Physics

A new route to dissipationless electronics

A team of researchers has demonstrated a new material that promises to eliminate loss in electrical power transmission. The surprise is that their methodology for solving this classic energy problem is based upon the first realization of a highly exotic type of magnetic semiconductor first theorized less than a decade ago - a magnetic topological insulator.

Writing the book in DNA: Geneticist encodes his book in life's language

Using next-generation sequencing technology and a novel strategy to encode 1,000 times the largest data size previously achieved in DNA, a geneticist encodes his book in life's language.

How the Wet-Dog Shake Gets Mammals Dry in No Time Flat | 80beats

There’s a certain expression a wet dog wears as it trots up to you, a kind of gleam in the eye that says, “I’m about to shake so vigorously that in a mere 4 seconds, 70 percent of the water in my fur will fly off of my coat and on to you.”
But the wet-dog shake, though it’s an annoyance to us, may be a survival technique to dogs. The water that sticks to a mammal’s fur can lower its body temperature, causing hypothermia, so it behooves wild animals to get rid of all that water as quickly and efficiently as possible.

First direct observations of quantum effects in an optomechanical system

Using a unique optical trapping system that provides ensembles of ultracold atoms, scientists have recorded the first direct observations of distinctly quantum optical effects -- amplification and squeezing -- in an optomechanical system. Their findings point the way toward low-power quantum optical devices and enhanced detection of gravitational waves among other possibilities.

Behaviors of the tiniest water droplets revealed

A new study has uncovered fundamental details about the hexamer structures that make up the tiniest droplets of water, the key component of life -- and one that scientists still don't fully understand.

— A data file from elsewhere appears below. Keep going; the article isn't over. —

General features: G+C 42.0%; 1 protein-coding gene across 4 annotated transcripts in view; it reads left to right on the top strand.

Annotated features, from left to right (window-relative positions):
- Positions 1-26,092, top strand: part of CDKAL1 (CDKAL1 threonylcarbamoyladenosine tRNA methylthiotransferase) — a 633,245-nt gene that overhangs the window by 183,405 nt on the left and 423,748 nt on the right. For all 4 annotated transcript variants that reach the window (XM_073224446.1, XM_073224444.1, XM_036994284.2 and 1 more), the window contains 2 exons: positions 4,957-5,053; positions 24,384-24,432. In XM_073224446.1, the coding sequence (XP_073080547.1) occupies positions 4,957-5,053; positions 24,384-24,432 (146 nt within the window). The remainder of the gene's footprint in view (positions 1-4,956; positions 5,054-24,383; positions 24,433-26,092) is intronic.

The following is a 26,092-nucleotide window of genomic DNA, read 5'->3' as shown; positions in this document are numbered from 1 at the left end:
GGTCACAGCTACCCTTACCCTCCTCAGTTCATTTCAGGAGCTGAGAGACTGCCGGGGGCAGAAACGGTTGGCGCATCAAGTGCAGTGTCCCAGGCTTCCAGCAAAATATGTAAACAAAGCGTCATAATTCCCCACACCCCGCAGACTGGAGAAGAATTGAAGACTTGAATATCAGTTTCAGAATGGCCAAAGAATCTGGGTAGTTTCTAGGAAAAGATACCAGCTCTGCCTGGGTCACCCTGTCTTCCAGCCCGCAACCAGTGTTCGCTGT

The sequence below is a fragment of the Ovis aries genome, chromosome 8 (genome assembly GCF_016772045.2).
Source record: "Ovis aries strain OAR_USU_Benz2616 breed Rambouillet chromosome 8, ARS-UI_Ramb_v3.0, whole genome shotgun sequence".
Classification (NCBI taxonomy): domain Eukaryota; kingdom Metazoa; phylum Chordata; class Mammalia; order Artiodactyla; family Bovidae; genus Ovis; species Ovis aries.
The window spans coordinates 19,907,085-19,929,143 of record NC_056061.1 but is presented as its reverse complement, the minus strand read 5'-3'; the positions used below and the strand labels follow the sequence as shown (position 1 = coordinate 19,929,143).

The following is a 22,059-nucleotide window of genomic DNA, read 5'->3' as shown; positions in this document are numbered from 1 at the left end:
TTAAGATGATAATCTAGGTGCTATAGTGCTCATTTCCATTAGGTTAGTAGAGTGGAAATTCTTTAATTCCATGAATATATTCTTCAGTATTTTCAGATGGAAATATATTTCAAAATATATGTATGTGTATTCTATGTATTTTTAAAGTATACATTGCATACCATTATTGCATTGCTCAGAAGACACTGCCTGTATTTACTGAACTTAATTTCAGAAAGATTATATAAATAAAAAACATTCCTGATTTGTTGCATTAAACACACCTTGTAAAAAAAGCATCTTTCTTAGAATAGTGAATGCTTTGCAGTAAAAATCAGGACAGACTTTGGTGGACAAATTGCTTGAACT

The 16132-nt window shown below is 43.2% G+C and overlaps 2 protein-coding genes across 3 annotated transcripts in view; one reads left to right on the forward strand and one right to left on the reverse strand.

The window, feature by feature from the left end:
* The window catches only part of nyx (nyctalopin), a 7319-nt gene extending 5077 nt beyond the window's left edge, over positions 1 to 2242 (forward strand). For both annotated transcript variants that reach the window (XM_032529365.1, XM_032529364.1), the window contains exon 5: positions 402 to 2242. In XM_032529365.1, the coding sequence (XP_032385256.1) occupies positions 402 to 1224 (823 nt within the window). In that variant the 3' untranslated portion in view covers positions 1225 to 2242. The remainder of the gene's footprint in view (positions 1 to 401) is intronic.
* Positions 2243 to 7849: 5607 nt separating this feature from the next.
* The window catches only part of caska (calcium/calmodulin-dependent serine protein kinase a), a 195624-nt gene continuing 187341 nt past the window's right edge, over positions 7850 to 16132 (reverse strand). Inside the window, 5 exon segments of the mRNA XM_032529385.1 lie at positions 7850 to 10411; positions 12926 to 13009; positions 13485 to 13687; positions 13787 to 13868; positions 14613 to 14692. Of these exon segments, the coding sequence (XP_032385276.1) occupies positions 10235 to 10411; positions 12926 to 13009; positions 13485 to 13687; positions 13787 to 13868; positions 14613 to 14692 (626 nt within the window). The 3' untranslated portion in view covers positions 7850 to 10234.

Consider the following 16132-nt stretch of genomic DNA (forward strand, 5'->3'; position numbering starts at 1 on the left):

Structure of superheavy elements in 'island of stability': Nucleus 256Rf can now be studied in depth

One of the most sought-after goals in nuclear physics is an understanding of the structure of superheavy elements in the so-called "island of stability". These nuclei contain a large number of protons, and would ordinarily be ripped apart by the strong Coulomb repulsion between them. However, quantum mechanical shell-effects act to stabilize the nuclei, meaning that they can then live long enough to be observed in the laboratory. Now, experimental advances make it possible to study the nucleus 256Rf in detail for the first time.

Quark matter’s connection with the Higgs: Heavy ion collisions delve deeper into the origin of (visible) mass

You may think you've heard everything you need to know about the origin of mass. After all, scientists colliding protons at the Large Hadron Collider (LHC) in Europe recently presented stunning evidence strongly suggesting the existence of a long-sought particle called the Higgs boson, thought to "impart mass to matter." But while the Higgs particle may be responsible for the mass of fundamental particles such as quarks, quarks alone can't account for the mass of most of the visible matter in the universe -- that's everything we see and sense around us.

Hearing the telltale sounds of dangerous chemicals

Researchers have developed a new chemical sensor that can simultaneously identify multiple nerve agents.

Closing in on the border between primordial plasma and ordinary matter

Scientists have observed first glimpses of a possible boundary separating ordinary nuclear matter, composed of protons and neutrons, from the seething soup of their constituent quarks and gluons that permeated the early universe.

Pages

Subscribe to Mr. Loyacano RSS